The novel's first edition includes a foreword by bush poet Henry Lawson, who writes that the The Sentimental Bloke's original appearance in The Bulletin "brightened up many dark days for me", and that, in Bill, Dennis had created a character "more perfect than any alleged 'larrikin' or Bottle-O character I have ever attempted to sketch". The first edition also featured a glossary of words, compiled by Dennis, "for the use of those unacquainted with the 'Australian language'".
Dennis went on to publish three sequels to this novel: The Moods of Ginger Mick (1916), Doreen (1917) and Rose of Spadgers (1924).
Film, TV or theatrical adaptations
Two film versions of The Songs of a Sentimental Bloke have been produced: The Sentimental Bloke, a silent version, in 1919, written and directed by Raymond Longford, and which featured Arthur Tauchert as Bill and Lottie Lyell as Doreen; and a "talkie" version in 1932, directed by F. W. Thring from a screenplay by C. J. Dennis.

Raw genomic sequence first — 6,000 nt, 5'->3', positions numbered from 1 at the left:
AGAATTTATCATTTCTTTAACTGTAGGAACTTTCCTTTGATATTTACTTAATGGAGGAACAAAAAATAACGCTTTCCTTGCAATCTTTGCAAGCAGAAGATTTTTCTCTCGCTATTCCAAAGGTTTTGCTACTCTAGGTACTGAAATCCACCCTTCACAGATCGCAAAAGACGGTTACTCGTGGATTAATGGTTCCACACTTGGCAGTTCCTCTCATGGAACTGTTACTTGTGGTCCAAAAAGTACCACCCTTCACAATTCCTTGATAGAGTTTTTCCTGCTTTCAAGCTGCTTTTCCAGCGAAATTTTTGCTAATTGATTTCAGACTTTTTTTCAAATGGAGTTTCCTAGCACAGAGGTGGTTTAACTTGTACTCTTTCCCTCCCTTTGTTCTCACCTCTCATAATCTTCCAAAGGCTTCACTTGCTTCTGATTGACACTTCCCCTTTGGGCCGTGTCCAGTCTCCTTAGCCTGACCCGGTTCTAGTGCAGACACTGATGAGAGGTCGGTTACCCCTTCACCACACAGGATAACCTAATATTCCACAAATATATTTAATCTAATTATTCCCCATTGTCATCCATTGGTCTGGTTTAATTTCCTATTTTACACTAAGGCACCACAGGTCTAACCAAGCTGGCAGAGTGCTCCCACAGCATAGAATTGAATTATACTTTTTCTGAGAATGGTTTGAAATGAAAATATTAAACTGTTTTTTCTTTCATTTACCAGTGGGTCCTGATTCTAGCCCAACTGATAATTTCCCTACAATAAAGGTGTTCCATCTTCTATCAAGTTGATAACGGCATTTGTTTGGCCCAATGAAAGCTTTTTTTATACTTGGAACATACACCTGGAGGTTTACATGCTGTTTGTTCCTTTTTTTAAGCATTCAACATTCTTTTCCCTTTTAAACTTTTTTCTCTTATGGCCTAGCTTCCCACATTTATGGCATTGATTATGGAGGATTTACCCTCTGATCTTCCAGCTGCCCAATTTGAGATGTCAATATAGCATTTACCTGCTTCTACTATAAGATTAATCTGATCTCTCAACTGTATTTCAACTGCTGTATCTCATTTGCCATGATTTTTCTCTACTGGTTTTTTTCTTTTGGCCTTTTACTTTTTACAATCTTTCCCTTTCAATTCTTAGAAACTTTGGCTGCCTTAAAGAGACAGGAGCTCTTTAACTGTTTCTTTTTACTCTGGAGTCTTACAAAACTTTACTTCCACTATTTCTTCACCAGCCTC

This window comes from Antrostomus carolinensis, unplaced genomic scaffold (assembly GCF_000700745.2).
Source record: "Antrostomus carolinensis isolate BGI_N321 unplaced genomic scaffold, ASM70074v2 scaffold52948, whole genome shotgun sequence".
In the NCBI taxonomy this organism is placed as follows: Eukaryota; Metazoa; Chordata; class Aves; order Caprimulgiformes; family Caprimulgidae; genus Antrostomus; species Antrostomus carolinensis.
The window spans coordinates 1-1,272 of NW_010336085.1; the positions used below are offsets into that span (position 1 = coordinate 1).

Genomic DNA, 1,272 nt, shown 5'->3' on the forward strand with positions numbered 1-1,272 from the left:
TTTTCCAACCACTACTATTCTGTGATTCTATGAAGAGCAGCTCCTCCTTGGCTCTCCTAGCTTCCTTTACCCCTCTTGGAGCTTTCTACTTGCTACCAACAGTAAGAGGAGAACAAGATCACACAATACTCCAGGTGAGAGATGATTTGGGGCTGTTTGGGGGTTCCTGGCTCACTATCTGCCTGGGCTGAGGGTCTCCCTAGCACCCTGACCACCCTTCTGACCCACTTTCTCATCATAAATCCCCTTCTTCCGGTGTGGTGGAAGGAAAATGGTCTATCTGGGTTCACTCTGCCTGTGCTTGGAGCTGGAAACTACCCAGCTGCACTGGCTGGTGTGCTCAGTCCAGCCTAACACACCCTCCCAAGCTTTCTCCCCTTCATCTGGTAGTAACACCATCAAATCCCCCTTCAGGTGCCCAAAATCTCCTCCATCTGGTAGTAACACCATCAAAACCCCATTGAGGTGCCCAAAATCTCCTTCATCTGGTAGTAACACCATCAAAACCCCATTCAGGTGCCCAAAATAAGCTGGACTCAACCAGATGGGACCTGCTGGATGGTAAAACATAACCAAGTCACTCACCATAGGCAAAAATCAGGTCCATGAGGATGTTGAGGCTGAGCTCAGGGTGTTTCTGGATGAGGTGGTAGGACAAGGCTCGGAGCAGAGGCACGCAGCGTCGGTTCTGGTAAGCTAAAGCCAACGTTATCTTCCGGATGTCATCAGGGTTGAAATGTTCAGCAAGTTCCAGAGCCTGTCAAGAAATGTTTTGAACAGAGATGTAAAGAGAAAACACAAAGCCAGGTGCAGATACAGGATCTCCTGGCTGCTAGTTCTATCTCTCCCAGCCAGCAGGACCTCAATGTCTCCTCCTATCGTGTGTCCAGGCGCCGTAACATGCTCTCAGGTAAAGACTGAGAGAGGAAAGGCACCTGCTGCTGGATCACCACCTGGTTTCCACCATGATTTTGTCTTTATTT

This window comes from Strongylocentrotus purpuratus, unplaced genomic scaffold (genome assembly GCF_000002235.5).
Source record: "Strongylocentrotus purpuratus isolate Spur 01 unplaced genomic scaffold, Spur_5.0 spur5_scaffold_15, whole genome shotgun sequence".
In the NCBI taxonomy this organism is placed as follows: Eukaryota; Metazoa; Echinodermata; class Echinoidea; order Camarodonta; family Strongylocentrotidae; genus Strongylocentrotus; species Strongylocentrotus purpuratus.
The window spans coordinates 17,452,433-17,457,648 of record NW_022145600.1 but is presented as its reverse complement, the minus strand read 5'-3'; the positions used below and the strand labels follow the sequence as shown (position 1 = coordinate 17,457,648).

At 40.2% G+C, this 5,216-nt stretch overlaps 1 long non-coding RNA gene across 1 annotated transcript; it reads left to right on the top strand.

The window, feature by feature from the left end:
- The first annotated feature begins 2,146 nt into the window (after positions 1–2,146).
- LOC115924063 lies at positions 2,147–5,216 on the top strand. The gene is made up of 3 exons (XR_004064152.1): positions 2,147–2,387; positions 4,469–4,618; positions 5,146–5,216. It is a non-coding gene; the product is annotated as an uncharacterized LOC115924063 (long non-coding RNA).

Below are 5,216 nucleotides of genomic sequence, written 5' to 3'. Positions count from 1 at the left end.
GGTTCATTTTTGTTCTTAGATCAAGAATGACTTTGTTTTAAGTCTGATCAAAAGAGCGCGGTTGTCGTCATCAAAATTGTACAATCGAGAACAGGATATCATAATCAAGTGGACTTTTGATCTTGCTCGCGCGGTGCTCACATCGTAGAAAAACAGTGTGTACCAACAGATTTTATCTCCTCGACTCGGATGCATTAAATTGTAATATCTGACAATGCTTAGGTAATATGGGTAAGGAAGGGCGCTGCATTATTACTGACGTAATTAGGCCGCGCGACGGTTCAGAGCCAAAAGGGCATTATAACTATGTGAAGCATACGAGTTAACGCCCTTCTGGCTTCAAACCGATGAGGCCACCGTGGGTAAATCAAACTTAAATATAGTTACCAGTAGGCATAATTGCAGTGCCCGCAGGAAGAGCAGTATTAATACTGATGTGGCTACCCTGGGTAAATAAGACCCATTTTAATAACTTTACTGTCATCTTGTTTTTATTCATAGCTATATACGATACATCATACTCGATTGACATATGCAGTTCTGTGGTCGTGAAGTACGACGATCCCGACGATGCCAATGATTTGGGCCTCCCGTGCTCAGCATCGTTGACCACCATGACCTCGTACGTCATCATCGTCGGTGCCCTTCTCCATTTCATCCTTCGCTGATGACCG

The Sentimental Bloke is a 1963 Australian television film. It was a half-hour ballet aired on ABC.
A second musical theatre version was written by Graeme Blundell with music by George Dreyfus premiered by the Melbourne Theatre Company at the Playhouse, Victorian Arts Centre on 12 December 1985. This musical was subsequently produced in Perth (Western Australian Theatre Company 1986), Darwin (State Theatre Company of Northern Territory, 1987) and Brisbane (Royal Queensland Theatre Company, 1988).
- Bellanta, Melissa (2014). "A Masculine Romance: The Sentimental Bloke and Australian Culture in the War- and Early Interwar Years". Journal of Popular Romance Studies. 4 (2).
- taken from Twentieth Impression
- "Foreword to 1st edition". Middlemiss.org. 1915-09-01. Retrieved 2012-07-12.
- Ian F. McLaren, 'Gye, Harold Frederick Neville (Hal) (1888 - 1967)', Australian Dictionary of Biography, Online Edition, Copyright 2006, updated continuously, ISSN 1833-7538, published by Australian National University
- The Sentimental Bloke (1919) on IMDb
- The Sentimental Bloke (1932) on IMDb
- The Sentimental Bloke television adaptation (1976) on IMDb